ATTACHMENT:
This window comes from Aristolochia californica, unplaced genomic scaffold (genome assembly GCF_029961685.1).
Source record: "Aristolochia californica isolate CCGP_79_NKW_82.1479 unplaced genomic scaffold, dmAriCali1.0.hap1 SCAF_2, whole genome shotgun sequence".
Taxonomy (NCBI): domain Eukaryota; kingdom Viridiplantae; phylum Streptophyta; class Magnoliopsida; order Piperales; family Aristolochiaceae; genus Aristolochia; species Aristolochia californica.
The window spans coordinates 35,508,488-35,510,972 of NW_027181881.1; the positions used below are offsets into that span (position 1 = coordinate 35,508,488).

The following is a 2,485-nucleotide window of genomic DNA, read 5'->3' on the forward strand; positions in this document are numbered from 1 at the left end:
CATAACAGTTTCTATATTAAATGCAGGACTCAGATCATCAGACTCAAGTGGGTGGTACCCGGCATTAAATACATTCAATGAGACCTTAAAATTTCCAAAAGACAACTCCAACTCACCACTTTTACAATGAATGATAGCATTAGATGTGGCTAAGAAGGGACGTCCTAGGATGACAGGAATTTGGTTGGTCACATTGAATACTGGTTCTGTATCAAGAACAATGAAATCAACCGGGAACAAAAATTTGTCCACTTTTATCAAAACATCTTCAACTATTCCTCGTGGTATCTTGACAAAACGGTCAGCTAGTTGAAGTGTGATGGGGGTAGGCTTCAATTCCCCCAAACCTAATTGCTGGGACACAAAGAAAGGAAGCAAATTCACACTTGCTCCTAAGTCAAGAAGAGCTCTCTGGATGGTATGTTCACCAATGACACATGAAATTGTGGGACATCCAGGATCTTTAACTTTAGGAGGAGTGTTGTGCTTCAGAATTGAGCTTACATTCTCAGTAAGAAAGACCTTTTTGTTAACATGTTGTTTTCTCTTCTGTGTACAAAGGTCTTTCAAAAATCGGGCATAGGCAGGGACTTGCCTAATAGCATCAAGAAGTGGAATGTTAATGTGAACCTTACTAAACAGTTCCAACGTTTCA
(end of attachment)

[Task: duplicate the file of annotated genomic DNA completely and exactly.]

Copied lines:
This window comes from Aristolochia californica, unplaced genomic scaffold (genome assembly GCF_029961685.1).
Source record: "Aristolochia californica isolate CCGP_79_NKW_82.1479 unplaced genomic scaffold, dmAriCali1.0.hap1 SCAF_2, whole genome shotgun sequence".
Taxonomy (NCBI): domain Eukaryota; kingdom Viridiplantae; phylum Streptophyta; class Magnoliopsida; order Piperales; family Aristolochiaceae; genus Aristolochia; species Aristolochia californica.
The window spans coordinates 35,508,488-35,510,972 of NW_027181881.1; the positions used below are offsets into that span (position 1 = coordinate 35,508,488).

The following is a 2,485-nucleotide window of genomic DNA, read 5'->3' on the forward strand; positions in this document are numbered from 1 at the left end:
CATAACAGTTTCTATATTAAATGCAGGACTCAGATCATCAGACTCAAGTGGGTGGTACCCGGCATTAAATACATTCAATGAGACCTTAAAATTTCCAAAAGACAACTCCAACTCACCACTTTTACAATGAATGATAGCATTAGATGTGGCTAAGAAGGGACGTCCTAGGATGACAGGAATTTGGTTGGTCACATTGAATACTGGTTCTGTATCAAGAACAATGAAATCAACCGGGAACAAAAATTTGTCCACTTTTATCAAAACATCTTCAACTATTCCTCGTGGTATCTTGACAAAACGGTCAGCTAGTTGAAGTGTGATGGGGGTAGGCTTCAATTCCCCCAAACCTAATTGCTGGGACACAAAGAAAGGAAGCAAATTCACACTTGCTCCTAAGTCAAGAAGAGCTCTCTGGATGGTATGTTCACCAATGACACATGAAATTGTGGGACATCCAGGATCTTTAACTTTAGGAGGAGTGTTGTGCTTCAGAATTGAGCTTACATTCTCAGTAAGAAAGACCTTTTTGTTAACATGTTGTTTTCTCTTCTGTGTACAAAGGTCTTTCAAAAATCGGGCATAGGCAGGGACTTGCCTAATAGCATCAAGAAGTGGAATGTTAATGTGAACCTTACTAAACAGTTCCAACGTTTCA